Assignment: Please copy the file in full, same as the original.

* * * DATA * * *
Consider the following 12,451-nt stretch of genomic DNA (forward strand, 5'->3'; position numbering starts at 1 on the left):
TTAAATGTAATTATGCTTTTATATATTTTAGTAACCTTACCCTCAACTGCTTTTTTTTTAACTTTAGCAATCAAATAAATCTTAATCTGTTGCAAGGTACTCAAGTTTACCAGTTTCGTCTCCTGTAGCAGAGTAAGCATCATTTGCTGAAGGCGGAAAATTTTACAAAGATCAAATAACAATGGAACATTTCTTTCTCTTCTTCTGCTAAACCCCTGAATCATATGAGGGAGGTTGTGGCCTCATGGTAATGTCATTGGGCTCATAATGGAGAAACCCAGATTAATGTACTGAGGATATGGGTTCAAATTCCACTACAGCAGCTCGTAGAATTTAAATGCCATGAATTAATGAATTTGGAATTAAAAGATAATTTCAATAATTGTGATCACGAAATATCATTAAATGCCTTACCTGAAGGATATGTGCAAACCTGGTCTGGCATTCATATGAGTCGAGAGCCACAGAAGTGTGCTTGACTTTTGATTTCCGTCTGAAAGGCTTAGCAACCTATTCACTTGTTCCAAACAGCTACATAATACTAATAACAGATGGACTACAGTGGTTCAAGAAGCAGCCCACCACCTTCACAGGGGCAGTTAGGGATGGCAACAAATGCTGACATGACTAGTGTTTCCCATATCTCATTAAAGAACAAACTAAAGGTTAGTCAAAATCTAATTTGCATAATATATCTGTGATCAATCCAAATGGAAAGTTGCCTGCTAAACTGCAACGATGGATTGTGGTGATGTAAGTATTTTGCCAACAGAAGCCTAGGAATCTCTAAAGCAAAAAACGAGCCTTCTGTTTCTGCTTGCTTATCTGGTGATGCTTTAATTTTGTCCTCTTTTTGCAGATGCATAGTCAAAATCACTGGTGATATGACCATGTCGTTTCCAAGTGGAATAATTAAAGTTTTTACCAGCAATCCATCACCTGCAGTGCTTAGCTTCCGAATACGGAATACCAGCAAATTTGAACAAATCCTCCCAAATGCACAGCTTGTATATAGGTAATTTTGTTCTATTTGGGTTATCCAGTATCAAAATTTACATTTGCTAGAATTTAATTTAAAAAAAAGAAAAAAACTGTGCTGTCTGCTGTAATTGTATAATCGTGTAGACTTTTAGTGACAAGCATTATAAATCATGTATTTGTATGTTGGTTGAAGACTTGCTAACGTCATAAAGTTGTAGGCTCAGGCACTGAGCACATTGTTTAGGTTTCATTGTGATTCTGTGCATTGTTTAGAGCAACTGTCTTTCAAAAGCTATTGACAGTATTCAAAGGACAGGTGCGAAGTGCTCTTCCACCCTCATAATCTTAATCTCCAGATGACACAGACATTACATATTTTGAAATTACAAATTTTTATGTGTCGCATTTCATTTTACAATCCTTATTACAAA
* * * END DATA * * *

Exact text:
Consider the following 12,451-nt stretch of genomic DNA (forward strand, 5'->3'; position numbering starts at 1 on the left):
TTAAATGTAATTATGCTTTTATATATTTTAGTAACCTTACCCTCAACTGCTTTTTTTTTAACTTTAGCAATCAAATAAATCTTAATCTGTTGCAAGGTACTCAAGTTTACCAGTTTCGTCTCCTGTAGCAGAGTAAGCATCATTTGCTGAAGGCGGAAAATTTTACAAAGATCAAATAACAATGGAACATTTCTTTCTCTTCTTCTGCTAAACCCCTGAATCATATGAGGGAGGTTGTGGCCTCATGGTAATGTCATTGGGCTCATAATGGAGAAACCCAGATTAATGTACTGAGGATATGGGTTCAAATTCCACTACAGCAGCTCGTAGAATTTAAATGCCATGAATTAATGAATTTGGAATTAAAAGATAATTTCAATAATTGTGATCACGAAATATCATTAAATGCCTTACCTGAAGGATATGTGCAAACCTGGTCTGGCATTCATATGAGTCGAGAGCCACAGAAGTGTGCTTGACTTTTGATTTCCGTCTGAAAGGCTTAGCAACCTATTCACTTGTTCCAAACAGCTACATAATACTAATAACAGATGGACTACAGTGGTTCAAGAAGCAGCCCACCACCTTCACAGGGGCAGTTAGGGATGGCAACAAATGCTGACATGACTAGTGTTTCCCATATCTCATTAAAGAACAAACTAAAGGTTAGTCAAAATCTAATTTGCATAATATATCTGTGATCAATCCAAATGGAAAGTTGCCTGCTAAACTGCAACGATGGATTGTGGTGATGTAAGTATTTTGCCAACAGAAGCCTAGGAATCTCTAAAGCAAAAAACGAGCCTTCTGTTTCTGCTTGCTTATCTGGTGATGCTTTAATTTTGTCCTCTTTTTGCAGATGCATAGTCAAAATCACTGGTGATATGACCATGTCGTTTCCAAGTGGAATAATTAAAGTTTTTACCAGCAATCCATCACCTGCAGTGCTTAGCTTCCGAATACGGAATACCAGCAAATTTGAACAAATCCTCCCAAATGCACAGCTTGTATATAGGTAATTTTGTTCTATTTGGGTTATCCAGTATCAAAATTTACATTTGCTAGAATTTAATTTAAAAAAAAGAAAAAAACTGTGCTGTCTGCTGTAATTGTATAATCGTGTAGACTTTTAGTGACAAGCATTATAAATCATGTATTTGTATGTTGGTTGAAGACTTGCTAACGTCATAAAGTTGTAGGCTCAGGCACTGAGCACATTGTTTAGGTTTCATTGTGATTCTGTGCATTGTTTAGAGCAACTGTCTTTCAAAAGCTATTGACAGTATTCAAAGGACAGGTGCGAAGTGCTCTTCCACCCTCATAATCTTAATCTCCAGATGACACAGACATTACATATTTTGAAATTACAAATTTTTATGTGTCGCATTTCATTTTACAATCCTTATTACAAA